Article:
2. Connie on August 20, 2022 at 1:04 pm

    I find that the best thing is to state clearly what I will or will not tolerate, and then ignore. For example, I have a ‘friend’ who is a boundary-buster. She likes to have all the attention. She likes to go out for dinner after church (we pick her up because she is elderly), but the 2 restaurants in our town were closed one Sunday. I invited her for dinner at our house. She came to the kitchen and asked if she could help. I kindly asked her to go to the Living Room and I put a short video on, because I knew she just wanted to talk, and I didn’t need the distraction. So, she turned to the fridge and started asking questions about my grandchildren’s artwork. I said nothing and kept working. She curled up her lip and said, “Well, nya, nya, now she won’t talk to me!” I smiled to myself and she eventually left. You don’t ‘reason’ with these people, they don’t know how to do that. They subscribe to playground mentality, and are stuck there.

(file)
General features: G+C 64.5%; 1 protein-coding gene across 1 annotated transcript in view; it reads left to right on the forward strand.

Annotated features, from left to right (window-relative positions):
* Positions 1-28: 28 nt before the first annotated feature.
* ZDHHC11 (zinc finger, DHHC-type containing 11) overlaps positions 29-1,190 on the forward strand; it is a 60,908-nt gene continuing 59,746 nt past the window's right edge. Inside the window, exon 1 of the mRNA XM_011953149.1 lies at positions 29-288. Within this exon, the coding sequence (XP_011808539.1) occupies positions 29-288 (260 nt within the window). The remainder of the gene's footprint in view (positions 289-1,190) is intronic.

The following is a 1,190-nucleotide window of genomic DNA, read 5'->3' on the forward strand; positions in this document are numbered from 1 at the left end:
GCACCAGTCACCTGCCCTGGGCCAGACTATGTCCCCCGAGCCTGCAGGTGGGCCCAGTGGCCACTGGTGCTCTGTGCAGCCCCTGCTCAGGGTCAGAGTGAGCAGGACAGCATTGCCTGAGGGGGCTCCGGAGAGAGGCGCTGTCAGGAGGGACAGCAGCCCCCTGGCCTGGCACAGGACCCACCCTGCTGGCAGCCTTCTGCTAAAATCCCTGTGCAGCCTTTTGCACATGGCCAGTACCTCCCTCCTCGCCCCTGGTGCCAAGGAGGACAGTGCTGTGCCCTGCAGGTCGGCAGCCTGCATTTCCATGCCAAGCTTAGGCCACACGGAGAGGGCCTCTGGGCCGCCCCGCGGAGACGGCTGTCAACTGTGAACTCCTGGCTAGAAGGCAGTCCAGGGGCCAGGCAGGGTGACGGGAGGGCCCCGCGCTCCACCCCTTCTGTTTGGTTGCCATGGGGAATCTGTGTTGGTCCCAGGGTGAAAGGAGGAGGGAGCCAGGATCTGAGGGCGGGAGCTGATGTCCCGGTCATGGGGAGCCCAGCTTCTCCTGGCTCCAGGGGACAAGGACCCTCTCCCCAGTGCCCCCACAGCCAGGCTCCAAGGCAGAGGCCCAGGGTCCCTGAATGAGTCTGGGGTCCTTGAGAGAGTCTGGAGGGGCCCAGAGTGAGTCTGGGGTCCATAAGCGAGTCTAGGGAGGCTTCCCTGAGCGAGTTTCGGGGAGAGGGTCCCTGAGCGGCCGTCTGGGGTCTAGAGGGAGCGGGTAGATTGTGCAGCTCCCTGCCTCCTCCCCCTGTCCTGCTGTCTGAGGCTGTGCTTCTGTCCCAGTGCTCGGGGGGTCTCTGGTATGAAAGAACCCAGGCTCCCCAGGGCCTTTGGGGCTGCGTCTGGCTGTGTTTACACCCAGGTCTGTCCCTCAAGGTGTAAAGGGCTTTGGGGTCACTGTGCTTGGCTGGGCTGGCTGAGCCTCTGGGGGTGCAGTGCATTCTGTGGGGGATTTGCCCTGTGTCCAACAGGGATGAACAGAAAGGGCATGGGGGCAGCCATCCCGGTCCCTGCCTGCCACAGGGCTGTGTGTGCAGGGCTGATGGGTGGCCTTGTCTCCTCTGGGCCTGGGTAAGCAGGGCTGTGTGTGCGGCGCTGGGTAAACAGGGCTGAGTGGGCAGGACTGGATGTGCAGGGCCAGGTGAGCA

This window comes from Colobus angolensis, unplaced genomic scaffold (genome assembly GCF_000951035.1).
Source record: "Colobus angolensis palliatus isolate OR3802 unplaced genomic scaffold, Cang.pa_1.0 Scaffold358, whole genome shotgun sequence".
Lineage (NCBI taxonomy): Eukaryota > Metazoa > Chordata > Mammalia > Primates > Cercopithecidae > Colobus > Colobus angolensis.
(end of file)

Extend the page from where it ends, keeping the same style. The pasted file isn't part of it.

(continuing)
• JoAnn on August 23, 2022 at 4:56 pm

      Connie, forgive me, but based on what you said in this post, I think that your behavior was rude to her. She is elderly, lives alone, and probably this is one time in the week when she has someone to talk to. You didn’t want to talk about the artwork on the fridge? Where’s the love? Where is the compassion? If she were breaking dishes or doing something damaging, yes, you might want to insist that she sit down. but In my mind, this was not a case of needing boundaries. Maybe there’s more to it than I know, so I apologize if I missed something.

      • Pam on September 18, 2022 at 2:04 pm

        Yeah, I was kind-of thinking the same thing……

  3. Judi on August 21, 2022 at 7:17 am

    I sometimes struggle with this too. I have asked myself “Is self-care in the Bible?” And found this as an answer.